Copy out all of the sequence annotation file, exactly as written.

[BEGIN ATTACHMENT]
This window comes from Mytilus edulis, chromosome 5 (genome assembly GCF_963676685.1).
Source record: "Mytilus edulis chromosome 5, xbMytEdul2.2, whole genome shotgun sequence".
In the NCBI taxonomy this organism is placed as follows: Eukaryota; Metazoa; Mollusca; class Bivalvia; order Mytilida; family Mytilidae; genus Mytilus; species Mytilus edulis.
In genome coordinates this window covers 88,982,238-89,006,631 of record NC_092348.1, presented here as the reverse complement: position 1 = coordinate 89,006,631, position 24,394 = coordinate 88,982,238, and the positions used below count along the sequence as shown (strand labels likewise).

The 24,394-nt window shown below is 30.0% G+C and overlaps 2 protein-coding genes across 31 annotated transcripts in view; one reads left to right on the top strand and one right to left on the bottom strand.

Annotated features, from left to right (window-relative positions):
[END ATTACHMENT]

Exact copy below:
This window comes from Mytilus edulis, chromosome 5 (genome assembly GCF_963676685.1).
Source record: "Mytilus edulis chromosome 5, xbMytEdul2.2, whole genome shotgun sequence".
In the NCBI taxonomy this organism is placed as follows: Eukaryota; Metazoa; Mollusca; class Bivalvia; order Mytilida; family Mytilidae; genus Mytilus; species Mytilus edulis.
In genome coordinates this window covers 88,982,238-89,006,631 of record NC_092348.1, presented here as the reverse complement: position 1 = coordinate 89,006,631, position 24,394 = coordinate 88,982,238, and the positions used below count along the sequence as shown (strand labels likewise).

The 24,394-nt window shown below is 30.0% G+C and overlaps 2 protein-coding genes across 31 annotated transcripts in view; one reads left to right on the top strand and one right to left on the bottom strand.

Annotated features, from left to right (window-relative positions):